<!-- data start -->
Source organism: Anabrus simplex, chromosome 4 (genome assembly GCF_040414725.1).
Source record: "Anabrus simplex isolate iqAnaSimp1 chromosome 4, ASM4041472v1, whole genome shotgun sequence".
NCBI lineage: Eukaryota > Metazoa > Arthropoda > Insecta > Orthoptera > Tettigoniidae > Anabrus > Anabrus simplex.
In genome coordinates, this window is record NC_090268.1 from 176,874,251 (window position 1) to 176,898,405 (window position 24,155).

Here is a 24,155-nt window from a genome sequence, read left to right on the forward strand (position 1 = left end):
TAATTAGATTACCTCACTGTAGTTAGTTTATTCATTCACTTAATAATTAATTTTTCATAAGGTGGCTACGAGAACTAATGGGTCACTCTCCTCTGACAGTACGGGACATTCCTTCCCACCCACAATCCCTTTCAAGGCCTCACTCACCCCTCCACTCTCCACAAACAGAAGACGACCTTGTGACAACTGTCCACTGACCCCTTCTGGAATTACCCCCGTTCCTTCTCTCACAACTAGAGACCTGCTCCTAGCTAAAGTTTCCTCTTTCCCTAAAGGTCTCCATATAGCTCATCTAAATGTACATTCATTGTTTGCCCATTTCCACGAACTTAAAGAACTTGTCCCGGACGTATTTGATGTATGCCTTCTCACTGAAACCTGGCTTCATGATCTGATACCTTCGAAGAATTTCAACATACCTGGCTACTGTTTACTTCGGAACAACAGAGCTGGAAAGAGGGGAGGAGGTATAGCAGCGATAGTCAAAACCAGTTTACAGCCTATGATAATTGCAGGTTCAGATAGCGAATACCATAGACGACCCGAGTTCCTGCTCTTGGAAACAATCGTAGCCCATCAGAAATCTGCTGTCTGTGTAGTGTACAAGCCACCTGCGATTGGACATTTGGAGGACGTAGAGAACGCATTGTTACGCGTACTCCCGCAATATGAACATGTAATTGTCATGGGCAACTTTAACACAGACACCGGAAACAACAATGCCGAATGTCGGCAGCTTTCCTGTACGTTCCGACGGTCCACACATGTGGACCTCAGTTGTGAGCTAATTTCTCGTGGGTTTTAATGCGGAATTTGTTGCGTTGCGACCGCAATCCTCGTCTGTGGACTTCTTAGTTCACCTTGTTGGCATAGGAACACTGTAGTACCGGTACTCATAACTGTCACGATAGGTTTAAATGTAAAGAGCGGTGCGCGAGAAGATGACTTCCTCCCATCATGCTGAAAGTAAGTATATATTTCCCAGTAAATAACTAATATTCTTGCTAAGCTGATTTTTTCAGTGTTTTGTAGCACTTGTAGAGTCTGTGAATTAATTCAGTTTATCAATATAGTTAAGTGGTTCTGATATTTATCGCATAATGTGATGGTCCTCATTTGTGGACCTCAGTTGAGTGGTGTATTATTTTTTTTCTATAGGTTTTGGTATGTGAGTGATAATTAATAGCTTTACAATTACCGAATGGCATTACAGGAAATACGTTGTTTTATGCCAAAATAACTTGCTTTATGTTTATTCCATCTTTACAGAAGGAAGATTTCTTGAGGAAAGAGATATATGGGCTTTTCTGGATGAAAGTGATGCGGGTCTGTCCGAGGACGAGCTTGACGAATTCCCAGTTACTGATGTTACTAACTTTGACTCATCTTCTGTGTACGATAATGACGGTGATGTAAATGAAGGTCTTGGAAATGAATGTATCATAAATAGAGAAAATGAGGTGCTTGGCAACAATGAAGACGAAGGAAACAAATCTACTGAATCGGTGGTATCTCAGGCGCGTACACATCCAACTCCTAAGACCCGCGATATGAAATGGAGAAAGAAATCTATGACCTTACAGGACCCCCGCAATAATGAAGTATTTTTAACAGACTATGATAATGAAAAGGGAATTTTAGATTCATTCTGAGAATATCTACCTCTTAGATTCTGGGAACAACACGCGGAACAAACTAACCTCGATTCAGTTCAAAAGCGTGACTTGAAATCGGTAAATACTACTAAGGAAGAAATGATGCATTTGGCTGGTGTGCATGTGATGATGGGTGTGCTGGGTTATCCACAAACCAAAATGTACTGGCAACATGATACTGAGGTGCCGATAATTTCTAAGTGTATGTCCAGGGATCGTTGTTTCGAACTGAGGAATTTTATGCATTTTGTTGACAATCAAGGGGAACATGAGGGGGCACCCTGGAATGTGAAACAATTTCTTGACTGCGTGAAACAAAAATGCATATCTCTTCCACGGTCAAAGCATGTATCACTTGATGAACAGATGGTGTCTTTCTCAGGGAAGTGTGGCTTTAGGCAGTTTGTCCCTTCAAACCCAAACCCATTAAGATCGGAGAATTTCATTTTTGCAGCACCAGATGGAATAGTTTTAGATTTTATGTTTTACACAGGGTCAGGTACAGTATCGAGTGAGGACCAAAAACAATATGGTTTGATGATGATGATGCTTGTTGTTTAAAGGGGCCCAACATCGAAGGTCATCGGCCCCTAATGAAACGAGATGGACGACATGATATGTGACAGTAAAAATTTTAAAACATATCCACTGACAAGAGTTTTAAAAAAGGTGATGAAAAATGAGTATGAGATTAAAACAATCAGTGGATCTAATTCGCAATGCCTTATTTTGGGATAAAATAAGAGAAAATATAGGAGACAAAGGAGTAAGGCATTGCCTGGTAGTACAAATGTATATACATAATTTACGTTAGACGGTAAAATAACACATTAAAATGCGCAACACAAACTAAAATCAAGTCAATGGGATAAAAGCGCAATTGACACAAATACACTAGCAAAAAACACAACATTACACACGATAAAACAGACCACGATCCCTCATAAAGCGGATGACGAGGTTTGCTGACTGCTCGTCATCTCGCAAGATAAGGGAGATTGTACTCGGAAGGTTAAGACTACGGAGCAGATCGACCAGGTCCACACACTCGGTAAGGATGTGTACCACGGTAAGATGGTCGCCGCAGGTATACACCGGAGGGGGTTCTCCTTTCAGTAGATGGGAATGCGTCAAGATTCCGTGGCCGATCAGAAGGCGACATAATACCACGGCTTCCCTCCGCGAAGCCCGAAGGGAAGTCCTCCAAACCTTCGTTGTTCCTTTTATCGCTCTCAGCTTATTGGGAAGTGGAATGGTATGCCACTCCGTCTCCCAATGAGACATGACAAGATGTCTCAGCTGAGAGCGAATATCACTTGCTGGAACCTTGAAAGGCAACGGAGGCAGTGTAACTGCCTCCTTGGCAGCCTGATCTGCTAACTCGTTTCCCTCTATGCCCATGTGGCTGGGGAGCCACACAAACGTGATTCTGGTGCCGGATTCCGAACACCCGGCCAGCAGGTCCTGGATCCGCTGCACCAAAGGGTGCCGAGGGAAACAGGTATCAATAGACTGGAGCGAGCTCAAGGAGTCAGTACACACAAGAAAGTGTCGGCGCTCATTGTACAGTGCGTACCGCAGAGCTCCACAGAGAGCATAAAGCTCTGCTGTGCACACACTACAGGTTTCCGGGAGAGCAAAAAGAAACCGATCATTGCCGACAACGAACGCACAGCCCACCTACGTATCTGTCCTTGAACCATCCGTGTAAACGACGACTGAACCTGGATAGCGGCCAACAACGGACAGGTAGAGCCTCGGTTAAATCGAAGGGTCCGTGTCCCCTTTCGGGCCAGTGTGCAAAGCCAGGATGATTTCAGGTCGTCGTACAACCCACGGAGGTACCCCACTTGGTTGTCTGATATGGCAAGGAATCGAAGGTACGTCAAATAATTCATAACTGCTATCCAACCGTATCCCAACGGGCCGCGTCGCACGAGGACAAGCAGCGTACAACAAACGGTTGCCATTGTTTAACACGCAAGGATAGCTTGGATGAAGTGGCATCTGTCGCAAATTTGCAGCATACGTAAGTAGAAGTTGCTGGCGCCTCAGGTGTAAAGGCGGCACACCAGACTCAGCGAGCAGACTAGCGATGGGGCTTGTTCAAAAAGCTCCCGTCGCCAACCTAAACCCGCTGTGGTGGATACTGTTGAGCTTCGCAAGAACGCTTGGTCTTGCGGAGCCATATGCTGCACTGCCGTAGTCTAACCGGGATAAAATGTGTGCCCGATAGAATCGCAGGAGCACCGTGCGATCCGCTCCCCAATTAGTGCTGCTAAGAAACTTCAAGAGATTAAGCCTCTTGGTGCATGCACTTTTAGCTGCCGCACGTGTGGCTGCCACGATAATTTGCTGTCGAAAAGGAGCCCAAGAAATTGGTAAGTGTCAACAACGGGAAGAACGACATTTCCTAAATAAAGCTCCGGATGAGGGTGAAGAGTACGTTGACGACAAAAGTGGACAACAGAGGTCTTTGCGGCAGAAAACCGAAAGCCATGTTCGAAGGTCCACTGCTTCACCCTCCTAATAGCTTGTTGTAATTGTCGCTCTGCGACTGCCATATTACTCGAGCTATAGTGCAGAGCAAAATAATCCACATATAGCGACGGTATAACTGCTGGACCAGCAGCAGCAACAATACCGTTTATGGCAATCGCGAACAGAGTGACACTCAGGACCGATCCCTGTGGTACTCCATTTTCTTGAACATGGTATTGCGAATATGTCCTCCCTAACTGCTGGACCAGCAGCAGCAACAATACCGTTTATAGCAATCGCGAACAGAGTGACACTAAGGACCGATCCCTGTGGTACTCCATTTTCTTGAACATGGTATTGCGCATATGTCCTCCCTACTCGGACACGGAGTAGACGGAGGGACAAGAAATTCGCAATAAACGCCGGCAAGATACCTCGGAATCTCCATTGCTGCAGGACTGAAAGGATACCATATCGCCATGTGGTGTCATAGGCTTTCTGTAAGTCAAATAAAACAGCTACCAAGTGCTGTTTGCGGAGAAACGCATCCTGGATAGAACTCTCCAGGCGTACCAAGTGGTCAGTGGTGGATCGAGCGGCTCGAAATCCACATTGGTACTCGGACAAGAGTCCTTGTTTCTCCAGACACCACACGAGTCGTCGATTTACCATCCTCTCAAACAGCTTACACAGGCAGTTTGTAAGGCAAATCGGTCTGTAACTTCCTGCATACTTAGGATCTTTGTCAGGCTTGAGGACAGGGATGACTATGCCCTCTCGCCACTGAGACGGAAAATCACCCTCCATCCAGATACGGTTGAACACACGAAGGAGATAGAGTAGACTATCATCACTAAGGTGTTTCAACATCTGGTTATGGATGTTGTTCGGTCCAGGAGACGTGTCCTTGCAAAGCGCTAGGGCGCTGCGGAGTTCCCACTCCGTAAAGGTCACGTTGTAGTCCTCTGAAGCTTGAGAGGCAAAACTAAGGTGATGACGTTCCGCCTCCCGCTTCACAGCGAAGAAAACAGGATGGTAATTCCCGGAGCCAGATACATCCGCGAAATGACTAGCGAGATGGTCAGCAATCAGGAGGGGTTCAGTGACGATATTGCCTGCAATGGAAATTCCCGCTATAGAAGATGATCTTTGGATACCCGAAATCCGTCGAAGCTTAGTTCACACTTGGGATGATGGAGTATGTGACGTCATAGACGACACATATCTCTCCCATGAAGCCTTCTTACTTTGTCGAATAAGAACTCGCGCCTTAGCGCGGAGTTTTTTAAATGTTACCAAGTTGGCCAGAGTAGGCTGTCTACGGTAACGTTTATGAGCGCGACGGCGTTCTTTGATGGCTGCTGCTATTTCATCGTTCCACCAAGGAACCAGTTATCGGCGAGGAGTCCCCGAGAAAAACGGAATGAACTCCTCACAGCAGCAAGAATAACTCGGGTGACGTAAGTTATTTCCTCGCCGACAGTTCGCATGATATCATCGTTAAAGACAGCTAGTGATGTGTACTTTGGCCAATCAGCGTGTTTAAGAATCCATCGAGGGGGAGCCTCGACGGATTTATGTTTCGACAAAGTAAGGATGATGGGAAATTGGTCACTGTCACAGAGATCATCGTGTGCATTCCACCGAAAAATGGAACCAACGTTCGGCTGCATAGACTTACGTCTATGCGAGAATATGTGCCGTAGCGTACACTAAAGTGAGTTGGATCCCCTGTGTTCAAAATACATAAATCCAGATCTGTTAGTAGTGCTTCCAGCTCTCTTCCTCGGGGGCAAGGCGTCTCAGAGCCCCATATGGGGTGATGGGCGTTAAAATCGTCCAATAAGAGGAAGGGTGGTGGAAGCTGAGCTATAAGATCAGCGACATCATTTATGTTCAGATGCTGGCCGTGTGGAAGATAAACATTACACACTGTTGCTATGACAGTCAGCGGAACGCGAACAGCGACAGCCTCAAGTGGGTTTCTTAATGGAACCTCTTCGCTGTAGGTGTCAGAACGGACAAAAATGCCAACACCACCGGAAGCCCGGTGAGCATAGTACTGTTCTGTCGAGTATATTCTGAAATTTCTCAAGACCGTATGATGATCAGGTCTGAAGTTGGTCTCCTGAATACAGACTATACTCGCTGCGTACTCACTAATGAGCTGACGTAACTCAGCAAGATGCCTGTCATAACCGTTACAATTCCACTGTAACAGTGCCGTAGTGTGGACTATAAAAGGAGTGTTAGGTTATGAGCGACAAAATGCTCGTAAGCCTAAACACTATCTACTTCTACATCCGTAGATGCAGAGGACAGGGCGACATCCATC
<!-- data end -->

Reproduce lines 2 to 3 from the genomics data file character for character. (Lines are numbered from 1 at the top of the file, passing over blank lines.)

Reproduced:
Source record: "Anabrus simplex isolate iqAnaSimp1 chromosome 4, ASM4041472v1, whole genome shotgun sequence".
NCBI lineage: Eukaryota > Metazoa > Arthropoda > Insecta > Orthoptera > Tettigoniidae > Anabrus > Anabrus simplex.